Introducing "Silicon Harbor": Charleston, SC, Home Of TwitPic And Amazon's CreateSpace

Despite being the 75th largest metro area in the U.S., Charleston is ranked in the top 10 fastest growing cities for software and Internet technology. Here's why.

Big companies with footprints in Charleston include Blackbaud, Boeing, and Google.

TwitPic and Amazon's CreateSpace count among the household names to emerge from Charleston. Additional prominent companies with footprints in the city include Blackbaud, Boeing, and Google.

Part of the explanation can be found in the city’s other rankings: "Most Polite and Hospitable City in America," Southern Living Magazine says. "Most Friendly City," Travel + Leisure says, along with "Second Best Dressed City," behind New York. Vanity Fair calls Charleston, "America’s Paris."

"The reason people are here and want to be here is because it's a great lifestyle community, says Ernest Andrade, director of business development for the city of Charleston. "When you're in the technology industry you can choose to live where you want to."


Successful startups draw out-of-town talent and warm the water for other startups.

Nate DaPore, CEO of Charleston-based HR software startup PeopleMatter, calls the area "Silicon Harbor." PeopleMatter is one of about 10 local software companies spawned by dotcom-era startup BenefitFocus, DaPore says. As with other innovation hubs around the country, successful startups like BenefitFocus draw out-of-town talent and warm the water for other startups, too. And while local universities are focusing some efforts on educating locals for jobs in the burgeoning tech space, much of the growth is due to a wave of transplants.

"Five or 10 years ago if we put a ‘help wanted’ ad out for a software engineer, we typically got a few applications from local people and maybe one or two people from outside the city," says Andrew Roskill, CFO of BookSurge (bought by Amazon in 2005 to become CreateSpace) and now CEO of BiblioLabs. "Now the reverse is happening. We're getting much more interest from people outside the city and outside the state."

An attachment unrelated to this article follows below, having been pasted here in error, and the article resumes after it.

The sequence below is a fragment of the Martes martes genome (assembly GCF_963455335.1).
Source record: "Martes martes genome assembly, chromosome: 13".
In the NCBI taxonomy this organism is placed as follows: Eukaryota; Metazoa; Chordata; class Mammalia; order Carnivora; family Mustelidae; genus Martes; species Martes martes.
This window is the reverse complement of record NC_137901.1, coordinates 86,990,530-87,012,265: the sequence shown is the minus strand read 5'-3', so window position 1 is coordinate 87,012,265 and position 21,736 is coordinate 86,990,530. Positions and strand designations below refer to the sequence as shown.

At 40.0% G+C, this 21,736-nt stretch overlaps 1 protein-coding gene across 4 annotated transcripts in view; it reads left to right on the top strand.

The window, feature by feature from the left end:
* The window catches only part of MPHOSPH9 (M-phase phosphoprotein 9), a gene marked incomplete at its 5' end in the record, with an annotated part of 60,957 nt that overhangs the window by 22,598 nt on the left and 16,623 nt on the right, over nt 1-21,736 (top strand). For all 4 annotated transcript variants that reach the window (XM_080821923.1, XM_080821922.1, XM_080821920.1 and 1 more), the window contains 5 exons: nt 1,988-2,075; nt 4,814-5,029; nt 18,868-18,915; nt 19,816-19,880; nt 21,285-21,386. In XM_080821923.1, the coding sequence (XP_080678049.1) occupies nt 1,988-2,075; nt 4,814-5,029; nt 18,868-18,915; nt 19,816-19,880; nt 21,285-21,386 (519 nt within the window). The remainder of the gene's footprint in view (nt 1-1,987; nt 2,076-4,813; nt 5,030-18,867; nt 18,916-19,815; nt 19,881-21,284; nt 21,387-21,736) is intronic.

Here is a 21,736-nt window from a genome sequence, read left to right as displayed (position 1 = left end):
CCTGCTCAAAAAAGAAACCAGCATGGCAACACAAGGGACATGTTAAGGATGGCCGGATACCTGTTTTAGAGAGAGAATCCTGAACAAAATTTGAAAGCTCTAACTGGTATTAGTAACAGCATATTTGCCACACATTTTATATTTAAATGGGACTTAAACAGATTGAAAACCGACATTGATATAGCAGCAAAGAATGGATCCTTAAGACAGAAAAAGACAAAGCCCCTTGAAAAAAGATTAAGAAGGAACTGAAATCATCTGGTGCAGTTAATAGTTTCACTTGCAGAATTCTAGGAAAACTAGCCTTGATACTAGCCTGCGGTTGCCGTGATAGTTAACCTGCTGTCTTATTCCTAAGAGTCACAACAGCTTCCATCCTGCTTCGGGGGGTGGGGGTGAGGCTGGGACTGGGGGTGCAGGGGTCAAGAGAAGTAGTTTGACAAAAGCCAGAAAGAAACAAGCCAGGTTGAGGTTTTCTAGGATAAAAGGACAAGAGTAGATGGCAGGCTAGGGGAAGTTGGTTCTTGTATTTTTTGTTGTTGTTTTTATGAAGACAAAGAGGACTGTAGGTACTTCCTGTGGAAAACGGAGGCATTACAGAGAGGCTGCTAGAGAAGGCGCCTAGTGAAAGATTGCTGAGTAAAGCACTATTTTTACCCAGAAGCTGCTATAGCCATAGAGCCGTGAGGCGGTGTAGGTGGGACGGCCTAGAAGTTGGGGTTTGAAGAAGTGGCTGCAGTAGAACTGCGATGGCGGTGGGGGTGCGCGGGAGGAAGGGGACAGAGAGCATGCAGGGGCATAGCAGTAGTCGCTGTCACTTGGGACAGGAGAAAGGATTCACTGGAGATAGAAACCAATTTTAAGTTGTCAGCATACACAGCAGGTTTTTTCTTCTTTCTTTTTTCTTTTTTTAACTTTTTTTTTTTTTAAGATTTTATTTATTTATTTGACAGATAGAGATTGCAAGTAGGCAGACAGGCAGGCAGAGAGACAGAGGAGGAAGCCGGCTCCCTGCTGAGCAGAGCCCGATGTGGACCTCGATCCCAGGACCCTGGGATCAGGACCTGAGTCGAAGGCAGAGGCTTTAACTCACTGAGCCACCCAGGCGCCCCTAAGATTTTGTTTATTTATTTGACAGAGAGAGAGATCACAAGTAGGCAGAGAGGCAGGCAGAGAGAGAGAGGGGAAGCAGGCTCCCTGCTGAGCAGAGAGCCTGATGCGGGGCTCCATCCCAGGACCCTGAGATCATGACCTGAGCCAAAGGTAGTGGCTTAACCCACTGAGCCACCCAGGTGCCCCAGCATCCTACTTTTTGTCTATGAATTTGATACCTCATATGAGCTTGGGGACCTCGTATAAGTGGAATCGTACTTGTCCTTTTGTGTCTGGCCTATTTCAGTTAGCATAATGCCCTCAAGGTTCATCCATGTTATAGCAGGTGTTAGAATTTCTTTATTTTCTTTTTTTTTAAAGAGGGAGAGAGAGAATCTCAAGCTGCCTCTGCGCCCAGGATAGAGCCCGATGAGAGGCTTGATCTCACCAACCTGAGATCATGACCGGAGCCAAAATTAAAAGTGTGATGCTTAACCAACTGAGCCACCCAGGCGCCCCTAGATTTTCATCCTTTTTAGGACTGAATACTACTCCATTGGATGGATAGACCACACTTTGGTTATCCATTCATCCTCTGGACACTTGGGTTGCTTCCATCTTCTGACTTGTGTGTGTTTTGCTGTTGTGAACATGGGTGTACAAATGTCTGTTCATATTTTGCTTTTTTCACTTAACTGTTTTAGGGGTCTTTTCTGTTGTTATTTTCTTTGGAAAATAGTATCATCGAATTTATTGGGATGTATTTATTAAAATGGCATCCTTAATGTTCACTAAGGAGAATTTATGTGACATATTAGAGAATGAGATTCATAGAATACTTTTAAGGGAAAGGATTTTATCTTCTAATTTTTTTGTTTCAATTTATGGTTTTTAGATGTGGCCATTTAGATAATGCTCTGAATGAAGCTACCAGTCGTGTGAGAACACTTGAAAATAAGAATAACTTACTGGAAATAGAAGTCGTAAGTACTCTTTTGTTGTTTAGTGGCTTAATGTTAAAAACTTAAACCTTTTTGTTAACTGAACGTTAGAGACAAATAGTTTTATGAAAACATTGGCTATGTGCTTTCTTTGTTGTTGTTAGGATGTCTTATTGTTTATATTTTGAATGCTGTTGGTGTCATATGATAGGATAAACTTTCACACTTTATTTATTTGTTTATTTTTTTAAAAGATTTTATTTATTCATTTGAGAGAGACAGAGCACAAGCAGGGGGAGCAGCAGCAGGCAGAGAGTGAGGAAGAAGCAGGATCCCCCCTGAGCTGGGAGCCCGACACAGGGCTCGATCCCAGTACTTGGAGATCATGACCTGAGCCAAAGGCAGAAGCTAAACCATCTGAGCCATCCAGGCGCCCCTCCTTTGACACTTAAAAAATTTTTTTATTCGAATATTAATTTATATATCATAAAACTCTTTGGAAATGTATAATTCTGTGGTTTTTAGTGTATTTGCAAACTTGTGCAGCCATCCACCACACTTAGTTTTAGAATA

Charleston entrepreneurs point to local government as partially responsible for the fertile tech climate.

SC Launch, for example, takes advantage of the state’s Industry Partnership Act, to run its seed fund, which it uses to invest $200,000 or more at a time into local startups. The fund is built on individual and corporate donations, which because of the Act can be used as a one-to-one tax credit.

The mothership of Charleston’s tech scene is the Charleston Digital Corridor, launched by the city in 2001 with the goal of "promoting Charleston’s knowledge economy." The local tech community grew slowly, but witnessed something of an explosion during the recent national recession.

"When the economic conditions are turbulent, there are people—the more creative among us—that say you know this might be the best time to start something," Andrade says.

So in 2009, the city took an abandoned video station and an out-of-business Hollywood Video store and converted them into an incubation and coworking space, referred to as The Flagship.

"We've got 80 technology companies in our facilities," Andrade says. "Eighty percent of the companies in 2011 had hired people. Thirty-eight percent of them had doubled in size."

The Corridor is a landing pad where traveling or relocating entrepreneurs can touch down, and where fledgling companies can get wings. From SAAS to mobile to social media services to biotech and aerospace, the innovation community is as diverse as the city’s tourist sector.


Charleston is still just a speck on a silicon-laced map.

Of course, compared to New York or San Francisco—or even Philadelphia or Boston—Charleston is still just a speck on a silicon-laced map. Its programming talent pool is dramatically smaller, and diverse venture capital options are so far away, it might as well be Hawaii.

Despite the drawbacks, Charleston stands proudly on its own feet.

"We've gotten to a point where [the tech scene] is able to sustain itself, and we don't get the question of people who relocate to the area, ‘What happens if I move here and lose my job?’" PeopleMatter’s Nate DaPore says. "We have senior executives now moving between the software companies, which is a really interesting dynamic to see. [It] validates for me that there is a really healthy, vibrant technology community. It's not just seeds in the ground that we're trying to get to sprout."

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[Image: Dave Allen Photography/Shutterstock]